Those worried about the potential for water pollution from a massive residential and commercial development planned on Maryland’s Eastern Shore will get another chance to voice their concerns.
A Talbot County Circuit Court judge has ordered the Maryland Department of the Environment to hold another hearing and give the public another opportunity to comment on sewage discharge plans for Lakeside, a proposed community of 2,501 homes and apartments plus a shopping center, in the small town of Trappe.
The April 27 ruling by Judge Stephen Kehoe was a victory for the nonprofit group ShoreRivers, which had appealed the groundwater discharge permit the MDE had issued to Lakeside’s developer, Trappe East Holdings Business Trust. Development plans called for discharging treated wastewater by spraying it on fields of orchard grass in a corner of the 860-acre tract near the headwaters of Miles Creek, a tributary of the Choptank River.
State regulators originally granted the project a wastewater discharge permit in 2005, around the time Trappe voters approved annexing the undeveloped land into town limits. Development plans stalled after that, but the MDE tentatively approved a new permit in 2019 and finalized it in December 2020.
ShoreRivers contended that the final permit was different in key respects from the version MDE asked the public to comment on in 2019. The final permit was based on a nutrient management plan that spells out the terms and limitations of the treated wastewater spraying — but that plan was submitted after the public comment period had ended, and the MDE refused ShoreRivers’ requests to reopen the case.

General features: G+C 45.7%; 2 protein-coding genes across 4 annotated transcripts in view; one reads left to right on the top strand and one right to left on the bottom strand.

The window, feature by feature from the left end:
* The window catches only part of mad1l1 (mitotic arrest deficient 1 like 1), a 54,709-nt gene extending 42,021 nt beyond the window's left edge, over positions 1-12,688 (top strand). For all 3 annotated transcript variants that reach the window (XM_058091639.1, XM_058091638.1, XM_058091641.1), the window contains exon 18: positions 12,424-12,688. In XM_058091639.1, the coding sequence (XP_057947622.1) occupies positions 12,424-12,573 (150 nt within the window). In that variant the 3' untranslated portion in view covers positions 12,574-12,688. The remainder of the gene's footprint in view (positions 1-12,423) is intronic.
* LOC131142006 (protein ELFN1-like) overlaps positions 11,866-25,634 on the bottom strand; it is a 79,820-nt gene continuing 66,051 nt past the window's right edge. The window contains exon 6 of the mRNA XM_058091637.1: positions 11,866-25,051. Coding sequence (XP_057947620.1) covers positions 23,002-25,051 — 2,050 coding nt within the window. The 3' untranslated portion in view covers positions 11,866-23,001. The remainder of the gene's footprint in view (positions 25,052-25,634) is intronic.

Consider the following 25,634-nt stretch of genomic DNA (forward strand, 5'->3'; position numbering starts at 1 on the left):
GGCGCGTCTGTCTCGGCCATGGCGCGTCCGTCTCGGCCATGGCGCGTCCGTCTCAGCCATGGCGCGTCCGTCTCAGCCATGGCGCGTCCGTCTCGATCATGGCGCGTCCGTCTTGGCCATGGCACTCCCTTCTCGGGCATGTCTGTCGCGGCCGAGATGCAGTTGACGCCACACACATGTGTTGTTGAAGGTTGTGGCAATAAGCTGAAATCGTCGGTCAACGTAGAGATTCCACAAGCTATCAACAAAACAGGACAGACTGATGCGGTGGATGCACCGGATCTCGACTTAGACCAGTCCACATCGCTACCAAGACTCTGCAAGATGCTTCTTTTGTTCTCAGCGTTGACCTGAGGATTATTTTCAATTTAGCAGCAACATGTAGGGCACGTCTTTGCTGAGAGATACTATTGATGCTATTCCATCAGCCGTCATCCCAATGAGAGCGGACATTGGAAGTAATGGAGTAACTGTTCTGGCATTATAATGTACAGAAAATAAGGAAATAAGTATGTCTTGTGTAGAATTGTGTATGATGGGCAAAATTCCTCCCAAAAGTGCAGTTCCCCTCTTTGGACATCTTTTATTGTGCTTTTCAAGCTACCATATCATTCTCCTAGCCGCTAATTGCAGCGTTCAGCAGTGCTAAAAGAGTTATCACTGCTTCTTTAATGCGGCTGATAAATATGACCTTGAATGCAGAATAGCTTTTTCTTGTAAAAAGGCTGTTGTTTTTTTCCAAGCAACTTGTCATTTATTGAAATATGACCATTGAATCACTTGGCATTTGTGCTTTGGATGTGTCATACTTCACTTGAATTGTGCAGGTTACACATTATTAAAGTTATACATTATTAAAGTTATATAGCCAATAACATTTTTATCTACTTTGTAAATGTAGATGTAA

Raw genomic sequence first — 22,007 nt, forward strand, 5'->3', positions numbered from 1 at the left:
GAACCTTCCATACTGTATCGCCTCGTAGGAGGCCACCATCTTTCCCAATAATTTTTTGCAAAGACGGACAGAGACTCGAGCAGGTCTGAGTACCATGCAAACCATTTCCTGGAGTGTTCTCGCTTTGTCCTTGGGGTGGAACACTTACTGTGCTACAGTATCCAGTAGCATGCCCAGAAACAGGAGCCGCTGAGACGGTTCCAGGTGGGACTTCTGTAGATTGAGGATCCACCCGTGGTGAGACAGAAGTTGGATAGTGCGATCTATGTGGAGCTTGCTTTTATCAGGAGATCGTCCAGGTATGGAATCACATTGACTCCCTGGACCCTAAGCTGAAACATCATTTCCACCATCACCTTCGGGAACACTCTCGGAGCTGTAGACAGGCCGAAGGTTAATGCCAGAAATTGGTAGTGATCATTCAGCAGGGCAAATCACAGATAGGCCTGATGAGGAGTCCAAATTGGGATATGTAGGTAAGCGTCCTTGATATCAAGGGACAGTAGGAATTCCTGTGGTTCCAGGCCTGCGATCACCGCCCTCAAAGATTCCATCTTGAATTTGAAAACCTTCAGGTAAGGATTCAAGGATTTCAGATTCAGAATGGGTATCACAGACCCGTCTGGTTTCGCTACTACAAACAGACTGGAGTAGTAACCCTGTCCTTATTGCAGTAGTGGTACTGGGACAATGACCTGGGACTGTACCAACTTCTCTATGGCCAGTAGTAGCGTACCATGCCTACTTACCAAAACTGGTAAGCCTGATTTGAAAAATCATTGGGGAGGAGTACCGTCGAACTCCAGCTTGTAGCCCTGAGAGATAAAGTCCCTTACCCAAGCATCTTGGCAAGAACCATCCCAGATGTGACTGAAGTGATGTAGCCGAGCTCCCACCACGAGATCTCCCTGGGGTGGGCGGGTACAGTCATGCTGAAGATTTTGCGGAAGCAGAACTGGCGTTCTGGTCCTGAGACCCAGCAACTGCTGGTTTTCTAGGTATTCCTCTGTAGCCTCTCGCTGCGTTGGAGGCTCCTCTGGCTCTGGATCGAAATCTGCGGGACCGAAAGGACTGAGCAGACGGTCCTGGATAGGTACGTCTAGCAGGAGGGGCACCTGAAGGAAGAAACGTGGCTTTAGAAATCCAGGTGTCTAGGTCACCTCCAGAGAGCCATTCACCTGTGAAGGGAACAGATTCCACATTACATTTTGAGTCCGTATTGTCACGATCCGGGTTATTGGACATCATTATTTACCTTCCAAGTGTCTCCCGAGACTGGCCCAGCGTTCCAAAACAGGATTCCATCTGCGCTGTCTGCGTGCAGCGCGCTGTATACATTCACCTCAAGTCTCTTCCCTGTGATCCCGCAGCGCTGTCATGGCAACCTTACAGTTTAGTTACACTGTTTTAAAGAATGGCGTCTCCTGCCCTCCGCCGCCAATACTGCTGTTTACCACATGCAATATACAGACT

“The nutrient management plan is a core component of the permit,” said Matt Pluta, the Choptank Riverkeeper. “Whether or not the details in [the plan] are adequate in protecting water quality warranted a review from the public.”
The final permit required the developer’s proposed sewage treatment plant to use enhanced nutrient removal, significantly lowering the levels of nitrogen and phosphorus in the wastewater before spraying it on up to 88 acres of grassy fields. The developer also was directed to build a lagoon to store wastewater for up to 75 days during winter and other times of the year when it’s raining or too windy to spray.
Pluta conceded that those changes could reduce chances of degrading nearby waterways. But he and others still question whether the system would prevent pollution from getting into the creek or the Choptank, both of which are already impaired by nutrients.
MDE spokesman Jay Apperson said the state regulatory agency will comply with the court order. But he added that the MDE “has not yet determined when the public comment period will open, and we have not yet scheduled a public hearing.”
Lawyers for the developer of Lakeside and for the town of Trappe did not respond to emails seeking comment. They had filed a joint consent to ShoreRivers request that the permit be sent back to the MDE for further review.
The ruling put on hold a separate lawsuit filed by the Chesapeake Bay Foundation challenging the MDE’s approval of the Lakeside discharge permit. CBF spokesman AJ Metcalf said the environmental group would pause its litigation while new comments are taken on the permit.
“We welcome this additional opportunity for the public to weigh in on the nutrient management plan associated with this project’s discharge permit, as well as another chance to comment on the terms and conditions of the permit,” said Alan Girard, CBF’s Eastern Shore director.